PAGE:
Hmm. Humans can be cruel, selfish, and ruthless -- but we can also be altruistic, generous, and self-sacrificing. We can be curious, but we can also be oblivious to events all around us. We can be inventive or mired in tradition or anti-intellectual, slapstick or witty or humorless, adventuresome or stay-at-home. We love and hate. We can be suspicious, sympathetic, and gullible. We act both capriciously and with cold, calculating premeditation.

I'm not having a lot of luck with my own challenge.

I succumb on occasion to checking out comments about my own books, both by professional reviewers and by (via Amazon and Goodreads, for example) the general readership. Most authors do. And while it's always enjoyable to see praise, critiques provide more in the way of learning opportunities. As in: What aspects of a plot did some readers not accept? What character behaviors did some readers find implausible? What background elements might have been insufficiently described?

So: How does that exercise of authorial due diligence (or rationalization -- another human trait) have anything to do with today's challenge?

Tuesday, September 20, 2011

Everything's spinning out of control!

Okay, that's not a statistical finding -- maybe things are no more out of control than usual. Regardless, my files are bursting with craziness. Such as:

Seismologists in Italy are on trial for manslaughter for failing to warn of a serious earthquake. Who believes seismologists can predict earthquakes? It's madness!

As is, IMO, the growing popularity of burning food (aka, biofuels). From a recent WSJ interview with Peter Brabeck-Letmathe, the chairman of Nestle:
"The U.S. Department of Agriculture's most recent estimate predicts that this year, for the first time, American farmers will harvest more corn for ethanol than for feed. In Europe some 50% of the rapeseed crop is going into biofuel production, according to Mr. Brabeck-Letmathe, while 'world-wide about 18% of sugar is being used for biofuel today.'"
Despite burning such big portions of the food supply, food prices spike. How can such things happen? If only the world made sense!

Maybe it does. Read the full article ... Peter Brabeck-Letmathe has much to say about the intersection of policies affecting energy, food, and water. Very interesting stuff.)

Tuesday, September 13, 2011

Strange worlds

Today's topic: planets and moons in recent news. 

The European Southern Observatory (located high in the Chilean mountains) just released its latest exoplanet survey results. Bottom line: about 50 new super Earths, one of these worlds arguably within its star's habitable zone. (That's not to say anyone knows that HD 85512 b is habitable -- we don't know whether it has an atmosphere. But if this world has an atmosphere, the current understanding of planetary dynamics says liquid water could exist on its surface.) From Space Daily, see: "Latest Exoplanet Haul Includes Super Earth At Habitat Zone Edge."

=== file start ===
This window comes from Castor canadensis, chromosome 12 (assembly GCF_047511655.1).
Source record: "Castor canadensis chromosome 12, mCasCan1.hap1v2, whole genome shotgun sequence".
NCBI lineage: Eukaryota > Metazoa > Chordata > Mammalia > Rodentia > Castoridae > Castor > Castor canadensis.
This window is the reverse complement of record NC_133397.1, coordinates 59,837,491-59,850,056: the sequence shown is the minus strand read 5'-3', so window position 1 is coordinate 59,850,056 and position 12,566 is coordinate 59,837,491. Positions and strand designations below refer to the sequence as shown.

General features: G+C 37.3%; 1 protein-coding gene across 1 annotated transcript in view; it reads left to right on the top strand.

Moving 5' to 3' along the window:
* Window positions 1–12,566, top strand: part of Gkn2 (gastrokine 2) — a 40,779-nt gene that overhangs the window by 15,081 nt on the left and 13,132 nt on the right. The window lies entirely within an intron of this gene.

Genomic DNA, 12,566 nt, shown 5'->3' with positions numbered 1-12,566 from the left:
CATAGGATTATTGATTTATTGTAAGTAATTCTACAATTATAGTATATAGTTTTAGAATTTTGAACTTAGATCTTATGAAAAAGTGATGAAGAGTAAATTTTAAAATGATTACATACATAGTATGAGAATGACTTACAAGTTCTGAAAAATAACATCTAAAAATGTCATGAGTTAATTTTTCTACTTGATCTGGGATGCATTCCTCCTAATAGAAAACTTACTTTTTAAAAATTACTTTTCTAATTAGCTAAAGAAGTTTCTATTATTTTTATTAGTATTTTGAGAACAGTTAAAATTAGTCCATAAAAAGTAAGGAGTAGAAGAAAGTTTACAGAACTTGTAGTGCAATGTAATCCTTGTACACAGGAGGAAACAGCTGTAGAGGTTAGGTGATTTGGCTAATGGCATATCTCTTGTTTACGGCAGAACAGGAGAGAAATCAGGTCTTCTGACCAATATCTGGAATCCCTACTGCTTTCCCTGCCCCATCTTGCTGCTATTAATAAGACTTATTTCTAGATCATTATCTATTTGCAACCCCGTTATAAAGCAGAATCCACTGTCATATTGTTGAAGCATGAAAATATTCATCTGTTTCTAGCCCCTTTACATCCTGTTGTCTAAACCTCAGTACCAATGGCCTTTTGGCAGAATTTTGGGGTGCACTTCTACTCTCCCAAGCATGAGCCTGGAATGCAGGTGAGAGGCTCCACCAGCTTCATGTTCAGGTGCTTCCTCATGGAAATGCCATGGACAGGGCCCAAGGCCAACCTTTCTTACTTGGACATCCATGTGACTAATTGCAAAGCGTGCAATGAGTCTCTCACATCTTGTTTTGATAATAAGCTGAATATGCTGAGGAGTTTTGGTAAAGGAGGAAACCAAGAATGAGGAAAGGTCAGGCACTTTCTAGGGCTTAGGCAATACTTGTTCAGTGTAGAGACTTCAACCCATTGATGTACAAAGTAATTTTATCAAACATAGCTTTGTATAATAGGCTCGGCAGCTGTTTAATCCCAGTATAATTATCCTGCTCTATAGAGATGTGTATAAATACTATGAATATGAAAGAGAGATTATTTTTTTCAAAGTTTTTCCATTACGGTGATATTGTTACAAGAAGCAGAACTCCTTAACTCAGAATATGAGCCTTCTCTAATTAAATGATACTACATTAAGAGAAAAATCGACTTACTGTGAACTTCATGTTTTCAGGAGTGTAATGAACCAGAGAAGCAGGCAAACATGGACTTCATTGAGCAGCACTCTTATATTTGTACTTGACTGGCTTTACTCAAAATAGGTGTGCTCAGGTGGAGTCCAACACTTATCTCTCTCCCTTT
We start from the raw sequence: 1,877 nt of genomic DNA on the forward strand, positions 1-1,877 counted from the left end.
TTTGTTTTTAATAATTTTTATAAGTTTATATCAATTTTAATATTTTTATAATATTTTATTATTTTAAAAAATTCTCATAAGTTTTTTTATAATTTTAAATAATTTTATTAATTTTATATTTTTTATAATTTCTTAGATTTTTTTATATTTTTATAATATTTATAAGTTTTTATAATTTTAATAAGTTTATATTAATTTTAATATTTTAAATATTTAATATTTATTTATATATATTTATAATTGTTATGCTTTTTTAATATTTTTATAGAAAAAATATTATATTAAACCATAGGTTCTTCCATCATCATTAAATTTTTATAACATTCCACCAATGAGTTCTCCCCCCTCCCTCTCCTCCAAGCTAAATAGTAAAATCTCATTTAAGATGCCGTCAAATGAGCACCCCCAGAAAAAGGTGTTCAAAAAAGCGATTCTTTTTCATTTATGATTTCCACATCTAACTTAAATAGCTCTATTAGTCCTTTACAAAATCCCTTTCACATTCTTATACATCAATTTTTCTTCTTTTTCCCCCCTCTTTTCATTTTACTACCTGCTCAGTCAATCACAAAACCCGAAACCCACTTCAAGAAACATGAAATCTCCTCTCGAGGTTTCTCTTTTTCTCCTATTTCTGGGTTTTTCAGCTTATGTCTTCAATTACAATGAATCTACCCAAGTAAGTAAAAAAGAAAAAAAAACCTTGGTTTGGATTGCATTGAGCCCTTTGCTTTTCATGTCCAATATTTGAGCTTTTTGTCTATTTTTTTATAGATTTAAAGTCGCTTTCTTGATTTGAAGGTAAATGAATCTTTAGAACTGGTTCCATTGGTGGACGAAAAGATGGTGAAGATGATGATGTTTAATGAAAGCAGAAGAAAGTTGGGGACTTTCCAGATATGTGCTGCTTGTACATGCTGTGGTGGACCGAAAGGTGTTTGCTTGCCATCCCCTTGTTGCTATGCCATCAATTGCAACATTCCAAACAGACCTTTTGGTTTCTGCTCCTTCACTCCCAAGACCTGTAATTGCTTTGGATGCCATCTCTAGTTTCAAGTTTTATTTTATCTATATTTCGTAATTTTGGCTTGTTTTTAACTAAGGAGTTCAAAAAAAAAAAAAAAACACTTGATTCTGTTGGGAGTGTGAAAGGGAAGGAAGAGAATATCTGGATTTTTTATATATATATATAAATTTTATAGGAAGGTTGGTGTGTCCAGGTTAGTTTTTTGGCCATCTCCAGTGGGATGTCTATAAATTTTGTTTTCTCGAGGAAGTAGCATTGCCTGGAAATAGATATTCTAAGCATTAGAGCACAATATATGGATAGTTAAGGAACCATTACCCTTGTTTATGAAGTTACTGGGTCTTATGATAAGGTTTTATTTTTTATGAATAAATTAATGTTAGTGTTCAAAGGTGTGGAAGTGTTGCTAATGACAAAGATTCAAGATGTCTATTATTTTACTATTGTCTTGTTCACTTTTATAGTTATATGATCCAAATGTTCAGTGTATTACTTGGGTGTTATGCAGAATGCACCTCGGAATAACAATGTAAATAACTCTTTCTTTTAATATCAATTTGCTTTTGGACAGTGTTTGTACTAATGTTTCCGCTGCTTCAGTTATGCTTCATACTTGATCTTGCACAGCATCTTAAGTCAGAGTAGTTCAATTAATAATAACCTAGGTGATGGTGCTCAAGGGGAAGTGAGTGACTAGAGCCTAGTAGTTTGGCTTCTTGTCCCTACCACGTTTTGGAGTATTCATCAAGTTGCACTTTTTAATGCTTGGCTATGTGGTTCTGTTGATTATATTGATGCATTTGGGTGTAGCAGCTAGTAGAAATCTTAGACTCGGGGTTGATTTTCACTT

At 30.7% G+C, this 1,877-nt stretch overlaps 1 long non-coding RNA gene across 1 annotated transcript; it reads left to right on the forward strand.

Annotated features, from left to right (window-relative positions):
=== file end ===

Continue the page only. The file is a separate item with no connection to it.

(That article spoke to me because the novel I'm currently writing involves a super Earth.)

Here's another -- and quite different -- exoplanet. Again from Space Daily, see, "Strange planet is blacker than coal." But TrES-2b is not a giant lump of something coal-like. It's a Jupiter-like gas giant, closely orbiting its star. About 3 million kilometers close, its atmosphere heated to 1000 degrees C! So how the blazes (heh!) is that world blacker than acrylic black paint?

Monday, September 5, 2011


In the past couple weeks, despite the mid-Atlantic, inland location of my home, I've experienced an earthquake and been grazed by Hurricane Irene. As I type, Tropical Storm Lee is headed my way. I've taken to jokingly wondering when the locusts will come --

And yesterday, I noticed grasshoppers in my yard and garage. 

It's enough to render current events quite scary. 

In this morning's Computerworld: "Hackers steal SSL certificates for CIA, MI6, Mossad." With the stolen certificates, the perps had the ability to launch "man in the middle" attacks, impersonating the named intel agencies, Google, and Facebook, among notworthy organizations. Without details, the above article says Iran is implicated.

Monday, August 29, 2011

It's tough to make predictions ...

Especially about the future. (That quote is from Yogi Berra, if you didn't recognize it.)

And prediction seems as hard for the experts as for the rest of us. Consider two current events. No one predicted the recent 5.8 earthquake in Virginia. Lots of people predicted the course of Hurricane Irene -- but what practically no one got right was Irene's ground speed up the East Coast, or that the storm would significantly weaken before it reached NYC.

Or consider some ten-year anniversaries. AFAIK, the CIA did not predict the 9/11 attacks, or events anything like them. Or the sudden collapse earlier that year of the USSR.

What about between ten years ago and last week? Who predicted that in Spring 2011 a despairing Tunisian produce vendor would set off regime change across North Africa and into Asia Minor?

What these things have in common, IMO, is complexity. When we deal with chaotic systems like the atmosphere, or with the free will of millions of people, we're forced to simplify our analyses. People and weather may often behave according to probability and statistics -- but they don't always. In our daily lives, the Law of Large Numbers is more a suggestion than a rule.